• ESCOP 2003: ESCOP Monographs: The Scientific Foundation for Herbal Medicinal Products, 2nd edition. Exeter (UK): European Scientific Cooperative on Phytotherapy and Thieme.
  • Felter HW, Lloyd JU. 1983. King's American Dispensatory, Volume 1, 18th edition. Sandy (OR): Eclectic Medical Publications [Reprint of 1898 original].
  • Giacoia GP, Taylor-Zapata P, Mattison D. Eunice Kennedy Shriver National Institute of Child Health and Human Development Pediatric Formulation Initiative: selected reports from working groups. Clinical Therapeutics 2008; 30(11):2097-2101.
  • JC 2008: Justice Canada. Food and Drug Regulations C.01.021. [online]. Ottawa (ON): Justice Canada. [Accessed 2018 June 1]. Available from: http://laws.justice.gc.ca/eng/regulations/c.r.c.,_c._870/page-110.html#h-156
  • Kannar D, Wattanapenpaiboon N, Savige G, Wahlqvist M. 2001. Hypocholesterolemic effect of an enteric-coated garlic supplement. Journal of the American College of Nutrition 20(3):225-231.
  • Kojuri J, Vosoughi A, Akrami M. 2007. Effects of anethum graveolens and garlic on lipid profile in hyperlipidemic patients. Lipids in Health and Disease 6(5):1476-1511.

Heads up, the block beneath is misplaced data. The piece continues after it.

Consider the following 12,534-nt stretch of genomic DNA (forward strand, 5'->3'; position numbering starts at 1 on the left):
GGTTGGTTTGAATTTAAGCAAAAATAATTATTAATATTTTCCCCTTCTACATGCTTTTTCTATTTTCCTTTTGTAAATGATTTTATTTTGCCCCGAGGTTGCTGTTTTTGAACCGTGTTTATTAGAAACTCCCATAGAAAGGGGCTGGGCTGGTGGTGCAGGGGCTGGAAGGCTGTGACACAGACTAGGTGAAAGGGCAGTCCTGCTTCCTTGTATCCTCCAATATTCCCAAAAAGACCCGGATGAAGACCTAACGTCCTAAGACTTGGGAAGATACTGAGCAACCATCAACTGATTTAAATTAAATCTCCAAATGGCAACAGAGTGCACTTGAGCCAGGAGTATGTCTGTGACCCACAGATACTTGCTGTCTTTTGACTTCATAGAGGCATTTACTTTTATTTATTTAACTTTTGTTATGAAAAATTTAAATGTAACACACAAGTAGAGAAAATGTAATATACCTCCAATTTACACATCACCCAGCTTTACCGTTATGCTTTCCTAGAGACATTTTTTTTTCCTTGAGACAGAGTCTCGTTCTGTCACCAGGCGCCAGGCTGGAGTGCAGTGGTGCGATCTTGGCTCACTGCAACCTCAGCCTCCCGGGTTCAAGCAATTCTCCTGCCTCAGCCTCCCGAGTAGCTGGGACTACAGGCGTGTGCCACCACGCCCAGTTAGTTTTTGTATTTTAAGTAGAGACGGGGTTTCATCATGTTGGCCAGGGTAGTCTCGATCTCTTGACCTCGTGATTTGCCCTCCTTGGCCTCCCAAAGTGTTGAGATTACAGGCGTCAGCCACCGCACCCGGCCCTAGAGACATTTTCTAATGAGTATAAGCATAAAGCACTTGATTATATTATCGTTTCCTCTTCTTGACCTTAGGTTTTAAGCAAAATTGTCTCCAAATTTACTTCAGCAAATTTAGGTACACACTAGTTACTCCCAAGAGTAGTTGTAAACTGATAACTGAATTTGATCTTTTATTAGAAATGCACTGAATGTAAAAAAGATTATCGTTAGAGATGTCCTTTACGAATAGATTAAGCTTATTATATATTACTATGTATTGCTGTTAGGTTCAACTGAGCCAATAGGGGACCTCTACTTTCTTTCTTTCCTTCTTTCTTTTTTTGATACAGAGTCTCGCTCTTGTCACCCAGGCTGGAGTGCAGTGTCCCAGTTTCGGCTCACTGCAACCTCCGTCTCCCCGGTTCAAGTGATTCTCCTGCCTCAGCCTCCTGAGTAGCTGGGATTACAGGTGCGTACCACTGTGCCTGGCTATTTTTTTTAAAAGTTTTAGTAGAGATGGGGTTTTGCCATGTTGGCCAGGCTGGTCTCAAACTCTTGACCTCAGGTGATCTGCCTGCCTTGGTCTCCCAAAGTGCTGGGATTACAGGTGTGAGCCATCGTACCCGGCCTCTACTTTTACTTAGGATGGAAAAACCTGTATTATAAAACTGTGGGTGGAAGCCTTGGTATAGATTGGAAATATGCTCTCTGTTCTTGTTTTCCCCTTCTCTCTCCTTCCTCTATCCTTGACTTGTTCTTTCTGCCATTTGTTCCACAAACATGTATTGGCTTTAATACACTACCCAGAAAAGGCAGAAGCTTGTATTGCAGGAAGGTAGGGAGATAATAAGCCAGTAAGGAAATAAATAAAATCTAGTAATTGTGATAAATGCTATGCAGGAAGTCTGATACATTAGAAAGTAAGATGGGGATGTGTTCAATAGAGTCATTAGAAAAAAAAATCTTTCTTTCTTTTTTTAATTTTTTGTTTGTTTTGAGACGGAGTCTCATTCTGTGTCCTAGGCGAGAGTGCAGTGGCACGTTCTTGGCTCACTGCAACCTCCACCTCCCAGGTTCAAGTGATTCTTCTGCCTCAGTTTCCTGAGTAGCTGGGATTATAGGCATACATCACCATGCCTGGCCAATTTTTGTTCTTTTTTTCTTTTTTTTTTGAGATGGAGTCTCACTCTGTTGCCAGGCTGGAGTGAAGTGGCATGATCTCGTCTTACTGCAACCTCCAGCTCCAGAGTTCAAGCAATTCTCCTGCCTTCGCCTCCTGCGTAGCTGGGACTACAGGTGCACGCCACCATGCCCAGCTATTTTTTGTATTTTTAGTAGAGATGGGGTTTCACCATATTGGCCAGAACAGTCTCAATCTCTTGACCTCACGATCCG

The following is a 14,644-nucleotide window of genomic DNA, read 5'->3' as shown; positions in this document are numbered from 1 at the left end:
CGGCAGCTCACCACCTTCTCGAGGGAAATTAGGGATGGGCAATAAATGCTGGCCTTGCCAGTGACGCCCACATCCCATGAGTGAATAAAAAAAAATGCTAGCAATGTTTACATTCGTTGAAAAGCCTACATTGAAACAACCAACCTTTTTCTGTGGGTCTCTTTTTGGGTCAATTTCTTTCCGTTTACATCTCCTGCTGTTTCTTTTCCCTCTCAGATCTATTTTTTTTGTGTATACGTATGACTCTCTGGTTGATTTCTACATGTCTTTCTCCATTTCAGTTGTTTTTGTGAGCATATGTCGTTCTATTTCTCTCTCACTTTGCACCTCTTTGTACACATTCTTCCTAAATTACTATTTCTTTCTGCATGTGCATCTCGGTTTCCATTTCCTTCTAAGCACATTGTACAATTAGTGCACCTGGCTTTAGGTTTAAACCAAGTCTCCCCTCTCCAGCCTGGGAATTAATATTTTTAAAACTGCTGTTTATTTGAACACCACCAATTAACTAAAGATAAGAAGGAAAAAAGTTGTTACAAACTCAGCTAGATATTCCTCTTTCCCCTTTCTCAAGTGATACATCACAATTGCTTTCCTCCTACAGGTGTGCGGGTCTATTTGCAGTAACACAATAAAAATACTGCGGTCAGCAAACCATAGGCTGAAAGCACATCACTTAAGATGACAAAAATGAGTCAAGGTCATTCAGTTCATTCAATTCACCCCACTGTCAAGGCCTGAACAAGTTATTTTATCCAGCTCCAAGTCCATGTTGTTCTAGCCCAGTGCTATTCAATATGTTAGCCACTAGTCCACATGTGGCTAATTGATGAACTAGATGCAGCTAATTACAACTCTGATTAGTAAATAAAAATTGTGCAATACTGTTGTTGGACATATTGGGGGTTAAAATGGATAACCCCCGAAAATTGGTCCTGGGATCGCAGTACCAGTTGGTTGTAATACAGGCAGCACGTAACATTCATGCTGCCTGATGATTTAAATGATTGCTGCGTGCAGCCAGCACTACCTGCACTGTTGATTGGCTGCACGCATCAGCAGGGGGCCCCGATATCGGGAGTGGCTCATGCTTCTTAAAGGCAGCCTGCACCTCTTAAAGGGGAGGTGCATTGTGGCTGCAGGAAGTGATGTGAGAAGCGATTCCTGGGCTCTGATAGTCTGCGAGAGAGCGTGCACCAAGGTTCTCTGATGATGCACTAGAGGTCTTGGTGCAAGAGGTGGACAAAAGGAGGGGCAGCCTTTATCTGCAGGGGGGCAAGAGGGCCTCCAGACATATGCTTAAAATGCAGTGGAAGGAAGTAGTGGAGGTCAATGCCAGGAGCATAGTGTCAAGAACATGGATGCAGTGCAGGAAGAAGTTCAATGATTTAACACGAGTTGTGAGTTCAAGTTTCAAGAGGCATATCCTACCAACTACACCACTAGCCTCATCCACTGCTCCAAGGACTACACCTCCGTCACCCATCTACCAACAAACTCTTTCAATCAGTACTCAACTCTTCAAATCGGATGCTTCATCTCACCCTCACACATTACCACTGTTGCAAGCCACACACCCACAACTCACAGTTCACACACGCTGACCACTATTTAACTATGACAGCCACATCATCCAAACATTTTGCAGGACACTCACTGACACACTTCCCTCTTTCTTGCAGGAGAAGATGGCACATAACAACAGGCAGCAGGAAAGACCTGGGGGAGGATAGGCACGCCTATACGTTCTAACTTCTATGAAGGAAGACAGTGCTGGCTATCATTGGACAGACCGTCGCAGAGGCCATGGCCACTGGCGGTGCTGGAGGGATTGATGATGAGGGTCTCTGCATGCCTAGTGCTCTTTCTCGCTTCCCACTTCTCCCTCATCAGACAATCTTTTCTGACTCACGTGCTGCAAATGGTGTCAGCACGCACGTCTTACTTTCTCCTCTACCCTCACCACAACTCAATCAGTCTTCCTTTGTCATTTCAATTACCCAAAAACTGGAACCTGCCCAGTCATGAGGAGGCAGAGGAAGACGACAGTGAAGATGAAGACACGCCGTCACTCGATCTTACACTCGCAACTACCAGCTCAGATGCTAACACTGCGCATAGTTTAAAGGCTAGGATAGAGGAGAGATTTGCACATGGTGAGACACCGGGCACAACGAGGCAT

• Macan H, Uykimpang R, Alconel M, Takasu J, Razon R, Amagase H, Niihara Y. 2006. Significance of garlic and its constituents in cancer and cardiovascular disease: aged garlic extract may be safe for patients on warfarin therapy. Journal of Nutrition 136:793S-795S.
  • McGuffin M, Kartesz JT, Leung AY, Tucker AO, editors. 2000. Herbs of Commerce, 2nd edition. Silver Spring (MD): American Herbal Products Association.
  • McIntyre A. 2005. Herbal Treatment of Children - Western and Ayurvedic Perspectives. Toronto (ON): Elsevier Limited.
  • Mills S, Bone K. 2005. The Essential Guide to Herbal Safety. St. Louis (MO): Elsevier Churchill Livingstone.
  • Schilcher H. 1997. Phytotherapy in Paediatrics: Handbook for Physicians and Pharmacists. Stuttgart (D): Medpharm Scientific Publishers.
  • USDA 2018: United States Department of Agriculture, Agricultural Research Service, National Genetic Resources Program. Germplasm Resources Information Network (GRIN) [online database]. Allium sativum L. Beltsville (MD): National Germplasm Resources Laboratory. [Accessed 2018 June 1]. Available from: http://www.ars-grin.gov/cgi-bin/npgs/html/tax_search.pl

References reviewed